Top positive review
23 people found this helpful
But you have the same issue with string inverters in terms of bad connections, dead panels
on March 25, 2015
I don't want to repeat what others have said but I will fill in a few gaps based on real world use. I have a 15.3kW roof mounted installation consisting of 68 Qcell Q.base 225 panels. The most any panel has ever put out in the Texas sun is 205 W but my panels are on two faces of the roof, one facing a bit to the SE, another to the SW. AFAIKT, the derating for not having perfectly south facing install is only a few percent. For my install, I used the M215s. As one comment said, yes, they are difficult to get access to and on my roof they are packed tightly to get all 68 panels up there. And so yes it would be some trouble to service a dead inverter. But you have the same issue with string inverters in terms of bad connections, dead panels, etc. The huge advantage of the M215 is the monitoring SW called Enlighten. Using this can can tell what the entire array is doing with 5 minute resolution. If any panel is bad, I will know it right away. This makes debugging a SNAP and more than makes up for having the inverter buried in a roof array. Would ground mount be easier? Perhaps. But my cable runs are short and I don't lose real estate by having roof mount. Also, the panels absorb a lot of the energy that would have hit my roof. So my shingles will probably last longer and my attic is a bit cooler.
My friend put in a 30kW ground mount, same panels. But he used string inverters. He instrumented the whole thing with eGauge at extra cost. We find that between his optimally positioned array that uses Sunny Boy string inverters and my non optimally positioned array that uses M215 that the performance per panel is about the same. So anyone talking about "efficiency issues" is just presenting theory which I find in actual practice to be baseless. The cost of an M215 equipped setup was about 30% more in the in the inverter department (including special cables from Enphase that are needed and are not cheap...) but again, it was very easy to debug and I will have simplified maintenance going forward.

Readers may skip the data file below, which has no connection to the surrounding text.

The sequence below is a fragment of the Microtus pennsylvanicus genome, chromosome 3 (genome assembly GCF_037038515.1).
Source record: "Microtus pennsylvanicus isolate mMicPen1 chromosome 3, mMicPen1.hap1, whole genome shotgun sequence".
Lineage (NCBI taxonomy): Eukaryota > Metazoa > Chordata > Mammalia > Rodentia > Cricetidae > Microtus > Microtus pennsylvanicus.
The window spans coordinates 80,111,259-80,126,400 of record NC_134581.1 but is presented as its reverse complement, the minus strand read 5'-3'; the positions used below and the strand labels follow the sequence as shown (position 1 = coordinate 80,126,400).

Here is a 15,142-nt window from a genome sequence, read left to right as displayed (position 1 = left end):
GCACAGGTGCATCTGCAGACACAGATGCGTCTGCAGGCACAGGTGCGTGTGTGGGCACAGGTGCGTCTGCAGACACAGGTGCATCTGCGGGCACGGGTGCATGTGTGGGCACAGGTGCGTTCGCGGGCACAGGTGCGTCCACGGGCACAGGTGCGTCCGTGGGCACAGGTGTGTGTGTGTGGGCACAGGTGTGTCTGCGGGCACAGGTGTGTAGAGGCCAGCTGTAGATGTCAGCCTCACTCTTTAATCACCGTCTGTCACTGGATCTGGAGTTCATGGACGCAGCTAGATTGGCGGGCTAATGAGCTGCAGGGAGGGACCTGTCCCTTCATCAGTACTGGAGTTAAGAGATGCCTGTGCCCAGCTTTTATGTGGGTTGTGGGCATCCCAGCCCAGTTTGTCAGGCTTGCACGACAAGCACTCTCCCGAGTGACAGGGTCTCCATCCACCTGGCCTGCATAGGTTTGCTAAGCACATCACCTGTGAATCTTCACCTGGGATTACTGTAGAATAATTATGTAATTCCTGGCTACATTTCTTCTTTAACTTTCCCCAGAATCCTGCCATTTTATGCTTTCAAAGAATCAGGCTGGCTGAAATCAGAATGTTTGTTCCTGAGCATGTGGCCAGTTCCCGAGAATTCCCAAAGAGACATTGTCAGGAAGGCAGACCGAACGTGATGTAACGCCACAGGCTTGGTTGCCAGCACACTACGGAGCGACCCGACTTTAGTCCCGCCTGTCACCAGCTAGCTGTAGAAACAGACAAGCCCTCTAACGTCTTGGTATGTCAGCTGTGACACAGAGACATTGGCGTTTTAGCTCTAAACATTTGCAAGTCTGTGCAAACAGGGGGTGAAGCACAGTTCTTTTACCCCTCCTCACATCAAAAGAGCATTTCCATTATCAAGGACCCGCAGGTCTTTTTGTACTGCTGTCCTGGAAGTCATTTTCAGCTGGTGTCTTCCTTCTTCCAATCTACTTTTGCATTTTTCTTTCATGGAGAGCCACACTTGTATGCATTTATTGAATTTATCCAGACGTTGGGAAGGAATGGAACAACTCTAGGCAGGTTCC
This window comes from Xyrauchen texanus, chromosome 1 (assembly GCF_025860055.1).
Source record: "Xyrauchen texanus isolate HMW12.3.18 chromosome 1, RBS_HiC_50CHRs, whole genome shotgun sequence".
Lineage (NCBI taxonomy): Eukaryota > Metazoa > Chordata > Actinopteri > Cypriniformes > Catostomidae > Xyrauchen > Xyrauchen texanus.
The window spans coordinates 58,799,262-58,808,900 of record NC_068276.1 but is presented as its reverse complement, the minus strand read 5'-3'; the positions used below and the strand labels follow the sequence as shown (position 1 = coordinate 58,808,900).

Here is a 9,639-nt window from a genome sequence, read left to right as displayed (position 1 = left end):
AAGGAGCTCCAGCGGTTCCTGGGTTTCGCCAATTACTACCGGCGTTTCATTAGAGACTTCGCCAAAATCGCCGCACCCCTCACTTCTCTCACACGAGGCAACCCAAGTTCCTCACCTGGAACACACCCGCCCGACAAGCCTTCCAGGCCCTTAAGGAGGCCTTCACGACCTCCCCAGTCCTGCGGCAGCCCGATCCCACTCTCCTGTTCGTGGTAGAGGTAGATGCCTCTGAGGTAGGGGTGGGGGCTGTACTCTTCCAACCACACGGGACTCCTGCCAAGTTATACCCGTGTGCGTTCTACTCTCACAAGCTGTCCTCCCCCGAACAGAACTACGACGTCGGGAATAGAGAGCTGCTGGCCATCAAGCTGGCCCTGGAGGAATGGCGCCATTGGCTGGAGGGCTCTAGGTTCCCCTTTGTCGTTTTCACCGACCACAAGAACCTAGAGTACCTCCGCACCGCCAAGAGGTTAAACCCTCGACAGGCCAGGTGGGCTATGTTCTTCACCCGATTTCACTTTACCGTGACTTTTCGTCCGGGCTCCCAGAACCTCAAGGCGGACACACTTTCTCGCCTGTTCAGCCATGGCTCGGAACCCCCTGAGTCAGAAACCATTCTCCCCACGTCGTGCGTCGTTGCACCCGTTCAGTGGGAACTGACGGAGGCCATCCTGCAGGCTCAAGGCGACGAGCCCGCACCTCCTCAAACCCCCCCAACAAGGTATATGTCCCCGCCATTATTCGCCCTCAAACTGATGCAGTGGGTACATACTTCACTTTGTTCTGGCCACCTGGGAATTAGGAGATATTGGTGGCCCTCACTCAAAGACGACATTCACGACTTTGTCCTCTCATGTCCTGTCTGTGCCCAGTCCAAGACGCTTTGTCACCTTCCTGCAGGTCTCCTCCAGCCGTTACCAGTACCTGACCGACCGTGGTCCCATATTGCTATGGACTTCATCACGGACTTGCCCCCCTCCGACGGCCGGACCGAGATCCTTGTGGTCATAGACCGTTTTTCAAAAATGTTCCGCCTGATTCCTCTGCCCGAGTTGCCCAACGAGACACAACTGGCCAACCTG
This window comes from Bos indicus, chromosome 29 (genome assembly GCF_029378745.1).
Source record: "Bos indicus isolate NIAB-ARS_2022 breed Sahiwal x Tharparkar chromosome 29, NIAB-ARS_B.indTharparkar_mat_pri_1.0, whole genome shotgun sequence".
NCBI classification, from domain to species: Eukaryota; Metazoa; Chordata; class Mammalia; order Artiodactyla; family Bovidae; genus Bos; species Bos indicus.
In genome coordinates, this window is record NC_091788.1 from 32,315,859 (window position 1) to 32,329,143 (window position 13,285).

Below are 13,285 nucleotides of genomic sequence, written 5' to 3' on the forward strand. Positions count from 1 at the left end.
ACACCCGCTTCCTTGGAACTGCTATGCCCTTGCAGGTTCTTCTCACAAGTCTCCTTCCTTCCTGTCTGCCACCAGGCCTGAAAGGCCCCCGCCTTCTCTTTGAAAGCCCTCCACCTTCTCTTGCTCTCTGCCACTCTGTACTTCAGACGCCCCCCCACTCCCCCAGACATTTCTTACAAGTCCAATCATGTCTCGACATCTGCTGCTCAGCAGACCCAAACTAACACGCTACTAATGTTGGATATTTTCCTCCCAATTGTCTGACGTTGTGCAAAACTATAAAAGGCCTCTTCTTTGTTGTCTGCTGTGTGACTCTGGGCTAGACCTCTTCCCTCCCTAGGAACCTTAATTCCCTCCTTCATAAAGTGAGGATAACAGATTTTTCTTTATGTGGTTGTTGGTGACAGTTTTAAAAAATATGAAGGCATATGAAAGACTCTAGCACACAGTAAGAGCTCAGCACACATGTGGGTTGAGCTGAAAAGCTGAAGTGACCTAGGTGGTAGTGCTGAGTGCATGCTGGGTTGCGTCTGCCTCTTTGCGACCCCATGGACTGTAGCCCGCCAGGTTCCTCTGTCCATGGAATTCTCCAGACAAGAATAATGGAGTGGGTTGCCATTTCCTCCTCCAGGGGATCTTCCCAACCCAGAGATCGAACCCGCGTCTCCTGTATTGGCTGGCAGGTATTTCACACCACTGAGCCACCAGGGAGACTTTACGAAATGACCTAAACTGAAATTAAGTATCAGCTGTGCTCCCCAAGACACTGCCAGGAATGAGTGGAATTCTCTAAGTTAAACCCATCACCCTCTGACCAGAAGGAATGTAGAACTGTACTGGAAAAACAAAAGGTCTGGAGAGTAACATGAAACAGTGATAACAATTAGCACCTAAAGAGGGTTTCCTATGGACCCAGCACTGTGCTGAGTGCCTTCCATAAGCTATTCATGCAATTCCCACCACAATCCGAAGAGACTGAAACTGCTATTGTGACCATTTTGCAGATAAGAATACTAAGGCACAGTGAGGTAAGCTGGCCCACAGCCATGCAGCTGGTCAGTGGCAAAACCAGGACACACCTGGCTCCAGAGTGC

One of the things you have to know which is important IMO is that if the grid goes down these inverters do not support an "island mode". I think that is a safety cop out.You should have the ability to disconnect from the grid and then have to send some special command sequence to enable island mode. What if a storm takes out all the power and it is out for weeks on end including at your house even though you paid for inverters? That would suck but that is how it will be with these inverters. There really out to be a special interlock switch option that, when the grid is locked out, enables island mode.
Bottom line, I am very happy with everything about these inverters after 1 year of operation in the TX heat and humidity.